With reference to
Several processing alternatives are available for the white subpixels. In one embodiment, the SPR operation may obtain luminance values for the white subpixels in the manner discussed above for the blue subpixels. In another embodiment, a unity filter may be used. That is the white component in the image data overlaid by the white subpixel may be mapped to the white subpixel while letting the red and green subpixels carry the luminance data for the portion of subpixel repeating group 502 that does not contain a white subpixel.
In still another embodiment, a white subpixel adjustment operation may be implemented as part of, or separately from, the SPR operation. The white subpixel adjustment operation may be implemented in place of the filtering operation embodiments just mentioned, or may be performed after the SPR filtering operation on the white color plane.
The white subpixel adjustment operation is tailored to the display of certain image features on display panels configured with any one of the embodiments of the subpixel repeating groups described and illustrated herein. On these types of display panels, it may be observed that the brightness of the white subpixel may affect the quality of the appearance of high contrast image features such as, for example, fine text in a black font on a white background. The subpixel rendering operation described above may be enhanced with processing that detects the presence of white subpixels in locations of the image where high spatial frequency features, such as text, occur. These image areas are characterized by the presence of edges, or image areas where there is a change in luminance from one subpixel to the next. Examples of types of image quality concerns include (1) text or lines in a black font that appears blurred or distorted against a white or light-colored background; (2) text or lines in a black font that appears too dark (or bold) against a white or light-colored background; and (3) text or lines in a white font that appears too bright against a black or dark-colored background. The processing described below may apply to image features that contain edges in vertical, horizontal and diagonal directions. White subpixel adjustment operation 2120, in effect, “tunes” the brightness of the white subpixels in the output image to improve areas of the image that contain high spatial frequency features. In hardware terms, the level of white subpixel adjustment may be set with a controllable register. The discussion now turns to four embodiments for implementing white subpixel adjustment operation 2220.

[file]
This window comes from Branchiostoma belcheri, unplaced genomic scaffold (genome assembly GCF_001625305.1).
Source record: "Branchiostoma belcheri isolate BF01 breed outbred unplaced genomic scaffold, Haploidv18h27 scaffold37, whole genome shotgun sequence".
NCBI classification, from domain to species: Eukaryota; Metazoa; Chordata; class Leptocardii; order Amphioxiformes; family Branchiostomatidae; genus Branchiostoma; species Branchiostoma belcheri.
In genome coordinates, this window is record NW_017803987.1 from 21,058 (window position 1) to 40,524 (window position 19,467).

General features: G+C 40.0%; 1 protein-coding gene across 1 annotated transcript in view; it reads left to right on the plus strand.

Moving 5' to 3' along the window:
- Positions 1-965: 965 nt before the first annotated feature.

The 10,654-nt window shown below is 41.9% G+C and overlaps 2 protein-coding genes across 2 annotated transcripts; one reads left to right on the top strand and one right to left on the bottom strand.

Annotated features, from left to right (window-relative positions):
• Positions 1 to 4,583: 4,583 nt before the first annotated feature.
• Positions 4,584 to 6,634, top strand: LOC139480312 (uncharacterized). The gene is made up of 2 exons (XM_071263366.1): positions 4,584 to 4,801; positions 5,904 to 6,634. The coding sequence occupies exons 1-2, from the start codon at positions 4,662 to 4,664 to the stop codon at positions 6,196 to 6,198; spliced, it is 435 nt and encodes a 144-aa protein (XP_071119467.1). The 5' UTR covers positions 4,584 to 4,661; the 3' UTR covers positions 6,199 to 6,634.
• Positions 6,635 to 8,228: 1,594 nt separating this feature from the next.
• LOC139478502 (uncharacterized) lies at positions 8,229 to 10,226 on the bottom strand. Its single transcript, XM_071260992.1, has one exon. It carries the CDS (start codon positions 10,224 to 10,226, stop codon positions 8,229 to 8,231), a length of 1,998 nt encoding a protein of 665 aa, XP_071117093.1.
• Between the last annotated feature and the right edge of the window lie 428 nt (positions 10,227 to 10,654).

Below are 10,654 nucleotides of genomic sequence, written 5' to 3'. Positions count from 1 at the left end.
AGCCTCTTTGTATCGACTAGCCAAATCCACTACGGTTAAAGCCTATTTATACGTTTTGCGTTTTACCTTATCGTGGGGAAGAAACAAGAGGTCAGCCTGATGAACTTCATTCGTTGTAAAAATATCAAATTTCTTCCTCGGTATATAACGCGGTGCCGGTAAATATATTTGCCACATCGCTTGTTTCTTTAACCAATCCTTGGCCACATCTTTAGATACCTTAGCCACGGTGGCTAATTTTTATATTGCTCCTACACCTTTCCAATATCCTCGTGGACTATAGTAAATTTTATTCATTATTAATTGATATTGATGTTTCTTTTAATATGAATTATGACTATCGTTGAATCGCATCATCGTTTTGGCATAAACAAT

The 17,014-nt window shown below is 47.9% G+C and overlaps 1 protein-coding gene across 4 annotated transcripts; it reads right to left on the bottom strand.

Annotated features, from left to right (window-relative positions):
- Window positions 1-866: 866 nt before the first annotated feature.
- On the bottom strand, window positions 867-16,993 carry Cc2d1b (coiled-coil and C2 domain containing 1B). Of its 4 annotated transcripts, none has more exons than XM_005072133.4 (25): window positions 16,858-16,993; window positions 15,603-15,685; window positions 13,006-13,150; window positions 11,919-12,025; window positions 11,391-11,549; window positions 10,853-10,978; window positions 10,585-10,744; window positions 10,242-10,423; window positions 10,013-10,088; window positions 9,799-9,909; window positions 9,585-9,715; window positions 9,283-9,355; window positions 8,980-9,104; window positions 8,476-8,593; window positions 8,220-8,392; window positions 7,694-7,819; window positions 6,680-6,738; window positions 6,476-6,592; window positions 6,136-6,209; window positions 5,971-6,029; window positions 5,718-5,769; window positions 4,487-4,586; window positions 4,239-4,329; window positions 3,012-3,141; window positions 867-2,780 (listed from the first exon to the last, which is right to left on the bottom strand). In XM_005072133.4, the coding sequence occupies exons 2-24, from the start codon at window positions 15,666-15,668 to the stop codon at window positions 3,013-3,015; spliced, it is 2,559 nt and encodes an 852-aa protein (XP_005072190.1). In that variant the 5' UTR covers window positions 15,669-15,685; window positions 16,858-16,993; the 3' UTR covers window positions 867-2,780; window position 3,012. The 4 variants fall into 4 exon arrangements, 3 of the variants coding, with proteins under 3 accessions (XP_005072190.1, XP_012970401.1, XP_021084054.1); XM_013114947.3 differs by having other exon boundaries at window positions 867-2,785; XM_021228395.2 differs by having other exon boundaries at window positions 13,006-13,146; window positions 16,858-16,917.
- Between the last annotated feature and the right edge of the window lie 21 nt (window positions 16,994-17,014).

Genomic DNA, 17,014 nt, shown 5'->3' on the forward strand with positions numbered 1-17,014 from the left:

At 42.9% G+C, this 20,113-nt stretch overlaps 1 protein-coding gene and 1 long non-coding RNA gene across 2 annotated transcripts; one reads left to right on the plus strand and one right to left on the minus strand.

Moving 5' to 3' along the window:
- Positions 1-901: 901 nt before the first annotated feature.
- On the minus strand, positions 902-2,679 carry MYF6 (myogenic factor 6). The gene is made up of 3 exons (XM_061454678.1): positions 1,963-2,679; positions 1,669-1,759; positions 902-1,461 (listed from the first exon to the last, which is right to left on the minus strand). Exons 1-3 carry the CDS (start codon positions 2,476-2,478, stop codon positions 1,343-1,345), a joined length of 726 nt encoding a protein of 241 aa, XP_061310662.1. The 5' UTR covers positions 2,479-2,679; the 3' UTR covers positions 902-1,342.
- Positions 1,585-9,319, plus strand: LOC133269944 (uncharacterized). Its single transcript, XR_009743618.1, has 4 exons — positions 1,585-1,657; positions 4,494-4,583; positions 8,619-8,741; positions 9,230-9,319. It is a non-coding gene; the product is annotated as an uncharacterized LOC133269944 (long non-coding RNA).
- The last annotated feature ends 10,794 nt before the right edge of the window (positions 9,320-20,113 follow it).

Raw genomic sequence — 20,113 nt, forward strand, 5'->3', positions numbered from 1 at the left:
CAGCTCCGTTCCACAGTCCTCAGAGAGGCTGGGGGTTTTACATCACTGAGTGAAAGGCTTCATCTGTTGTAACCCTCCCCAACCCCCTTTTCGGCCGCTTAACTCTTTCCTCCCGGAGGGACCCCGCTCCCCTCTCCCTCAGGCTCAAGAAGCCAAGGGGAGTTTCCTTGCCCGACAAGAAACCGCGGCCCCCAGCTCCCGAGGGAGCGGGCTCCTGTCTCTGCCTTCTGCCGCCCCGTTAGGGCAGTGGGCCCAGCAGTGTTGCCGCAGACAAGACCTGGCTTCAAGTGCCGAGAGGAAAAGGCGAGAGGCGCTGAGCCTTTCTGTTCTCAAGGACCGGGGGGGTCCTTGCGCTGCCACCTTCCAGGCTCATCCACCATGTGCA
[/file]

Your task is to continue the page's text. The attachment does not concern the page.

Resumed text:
The basic white subpixel adjust operation 2220 described in conjunction with
As in the embodiment described in
With continued reference to